February 2, 2023
ISLAMABAD – Power outages are a nuisance in general but they become demonic when they encompass an entire country, extend beyond 15 hours, and occur twice in three months. Then they become a blackout.
That’s exactly what happened on January 23. What was unusual about this blackout was that it came within months of a previous one in October and that it occurred in the winter when demand is less than half that of the summer.
Pakistan’s electric grid has been lurching from crisis to crisis going back decades. On January 3, a cabinet minister, who was interestingly the minister for defence and not for energy, asked businesses to close early, saying that the nation had to conserve fuel, much of which is imported. Shopping malls, restaurants and hotels were told to close by 8:30pm and wedding halls by 10:00pm. The minister claimed that this measure would save the nation Rs62 billion.
An announcement was issued, saying that Pakistan would stop making incandescent light bulbs and inefficient electric fans. It claimed that by ending the production of incandescent light bulbs, the nation would save Rs22bn. Streetlights would be operated for only half the time, saving another Rs92bn. This measure may be imprudent since street lights promote safe driving and deter crime. The government also announced a 30 per cent reduction in electricity use by federal buildings.
Loadshedding, though widely despised, is nothing new in Pakistan or in several developing countries. Businesses install backup generators and so do households that can afford them. But they are expensive and, in most cases, run on imported fuel.
While it may appear to be a cost-saving measure, loadshedding takes a toll on the economy. The World Bank estimates that it may have lowered Pakistan’s GDP by $18bn or 6.5pc in 2015. It says that reforms could save $8.4bn in business losses and increase household incomes by $4.5bn a year.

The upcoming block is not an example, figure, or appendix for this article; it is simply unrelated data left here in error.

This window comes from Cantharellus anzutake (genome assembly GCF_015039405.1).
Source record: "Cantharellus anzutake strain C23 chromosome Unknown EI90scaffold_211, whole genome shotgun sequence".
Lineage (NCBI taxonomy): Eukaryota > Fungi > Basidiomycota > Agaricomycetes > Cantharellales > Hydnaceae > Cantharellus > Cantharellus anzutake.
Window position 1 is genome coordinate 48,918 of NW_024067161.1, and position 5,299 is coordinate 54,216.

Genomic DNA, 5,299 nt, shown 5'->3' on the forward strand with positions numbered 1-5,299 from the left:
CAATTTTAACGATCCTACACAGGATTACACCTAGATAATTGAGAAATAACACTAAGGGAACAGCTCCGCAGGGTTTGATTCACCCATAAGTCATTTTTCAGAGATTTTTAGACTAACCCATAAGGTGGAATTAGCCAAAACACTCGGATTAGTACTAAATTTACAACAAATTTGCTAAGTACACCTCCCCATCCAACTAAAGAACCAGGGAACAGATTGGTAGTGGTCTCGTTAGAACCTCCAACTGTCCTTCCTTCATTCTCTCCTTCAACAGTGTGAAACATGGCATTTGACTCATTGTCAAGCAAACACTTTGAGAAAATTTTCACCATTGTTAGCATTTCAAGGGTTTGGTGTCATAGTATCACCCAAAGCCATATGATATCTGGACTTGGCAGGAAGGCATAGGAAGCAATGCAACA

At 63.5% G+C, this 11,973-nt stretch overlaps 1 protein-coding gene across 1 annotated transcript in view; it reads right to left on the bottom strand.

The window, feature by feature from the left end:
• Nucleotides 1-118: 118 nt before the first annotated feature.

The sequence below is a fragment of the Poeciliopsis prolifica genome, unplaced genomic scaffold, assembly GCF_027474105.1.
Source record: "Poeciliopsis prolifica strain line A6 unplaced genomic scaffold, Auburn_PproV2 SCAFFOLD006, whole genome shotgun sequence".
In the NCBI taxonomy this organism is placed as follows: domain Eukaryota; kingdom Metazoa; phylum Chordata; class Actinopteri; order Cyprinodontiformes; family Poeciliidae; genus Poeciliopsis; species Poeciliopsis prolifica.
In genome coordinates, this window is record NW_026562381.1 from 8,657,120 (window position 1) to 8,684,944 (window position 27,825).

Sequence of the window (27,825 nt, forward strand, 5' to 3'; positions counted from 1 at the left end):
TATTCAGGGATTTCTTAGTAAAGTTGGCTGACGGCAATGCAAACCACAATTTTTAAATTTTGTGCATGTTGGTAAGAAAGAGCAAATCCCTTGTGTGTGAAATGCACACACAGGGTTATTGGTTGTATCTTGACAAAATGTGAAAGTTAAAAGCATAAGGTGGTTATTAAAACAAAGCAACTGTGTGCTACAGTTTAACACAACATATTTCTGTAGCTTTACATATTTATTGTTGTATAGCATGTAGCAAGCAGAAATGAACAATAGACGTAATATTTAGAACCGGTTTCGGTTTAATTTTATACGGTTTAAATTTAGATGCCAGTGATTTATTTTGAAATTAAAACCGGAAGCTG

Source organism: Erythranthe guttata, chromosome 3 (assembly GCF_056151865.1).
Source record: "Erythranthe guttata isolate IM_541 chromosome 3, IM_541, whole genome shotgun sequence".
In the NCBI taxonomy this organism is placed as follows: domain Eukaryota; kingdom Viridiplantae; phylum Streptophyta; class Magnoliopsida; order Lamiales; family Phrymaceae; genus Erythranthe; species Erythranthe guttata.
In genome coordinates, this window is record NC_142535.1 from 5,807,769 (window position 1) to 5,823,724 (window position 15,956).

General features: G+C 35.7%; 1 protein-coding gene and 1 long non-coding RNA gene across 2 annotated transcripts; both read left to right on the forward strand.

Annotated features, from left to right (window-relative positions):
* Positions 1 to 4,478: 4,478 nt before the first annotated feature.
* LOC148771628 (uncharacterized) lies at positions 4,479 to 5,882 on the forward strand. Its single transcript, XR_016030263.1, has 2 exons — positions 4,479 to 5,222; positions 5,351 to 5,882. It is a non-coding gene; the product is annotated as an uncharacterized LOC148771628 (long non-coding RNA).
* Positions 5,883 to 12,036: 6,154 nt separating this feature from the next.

Loadshedding tends to happen during periods of high demand. So why was there a countrywide outage in January?
What caused the Jan 23 outage?
According to one report, as night set in, the grid operators just shut the power plants to save imported fuel. It backfired. When they tried to wake up the generators the next morning, an imbalance occurred, violating the frequency. This forced an automatic shutdown of some generating units, leading to a collapse of the grid. Why did the grid operators not anticipate this?
According to another report, it was difficult to get some of the power plants started in a timely fashion, especially coal and nuclear plants. After saying that power had been restored throughout the country, the energy minister noted that approximately 6,600MW of coal and 3,500MW of nuclear plants would take an estimated 48-72 hours to restart. He added, “Until these plants start running, there will be limited load management, excluding industrial users.”
This was an unfortunate use of the term load management. It is not the same as power rationing. The energy minister tried to downplay the blackout, saying it was not a major crisis. In fact, it was quite possibly the worst crisis to hit the grid in the nation’s history.
There is a lot that we don’t know about what happened on January 23. The government should conduct a thorough inquiry and publish it so it does not happen again. There is no reference to the previous blackout on the websites of Water and Power Development Authority (Wapda) and National Electric Power Regulatory Authority (Nepra). Wapda’s Annual Report says little about the power shortages broadly speaking. Nepra’s State of Industry Report barely touches on the topic.
The National Electricity Policy, 2021, says Pakistan’s overarching goal is to provide access to affordable, secure and sustainable energy, “attainment of which will crystallise the vision of the government for the power sector”. The Pakistan Economic Survey 2021-22 says that the government intends to completely eliminate loadshedding, decrease the cost of electricity transmission and distribution losses, increase revenue collection and reduce bureaucratic delays.
Pakistan’s energy mix
How will these goals be achieved? No details are provided. The nationwide outage is a symptom of a deeper malaise. Electricity generation is heavily dependent on imported fossil fuels. Imported liquefied natural gas and piped gas provide 25-30pc of the total natural gas consumed nationally. Coal, a really dirty fuel, is used for electricity generation and around 75pc of that is being imported.
About two-thirds of the power comes from fossil fuels, a quarter from hydro, an eighth from nuclear, and a pittance — 3pc — from renewable energy such as wind, solar and biomass. New wind and solar power projects cost far less to build and run than fossil fuel plants. They also reduce dependence on fuel imports. More importantly, they help to minimise the carbon emissions coming from power generation.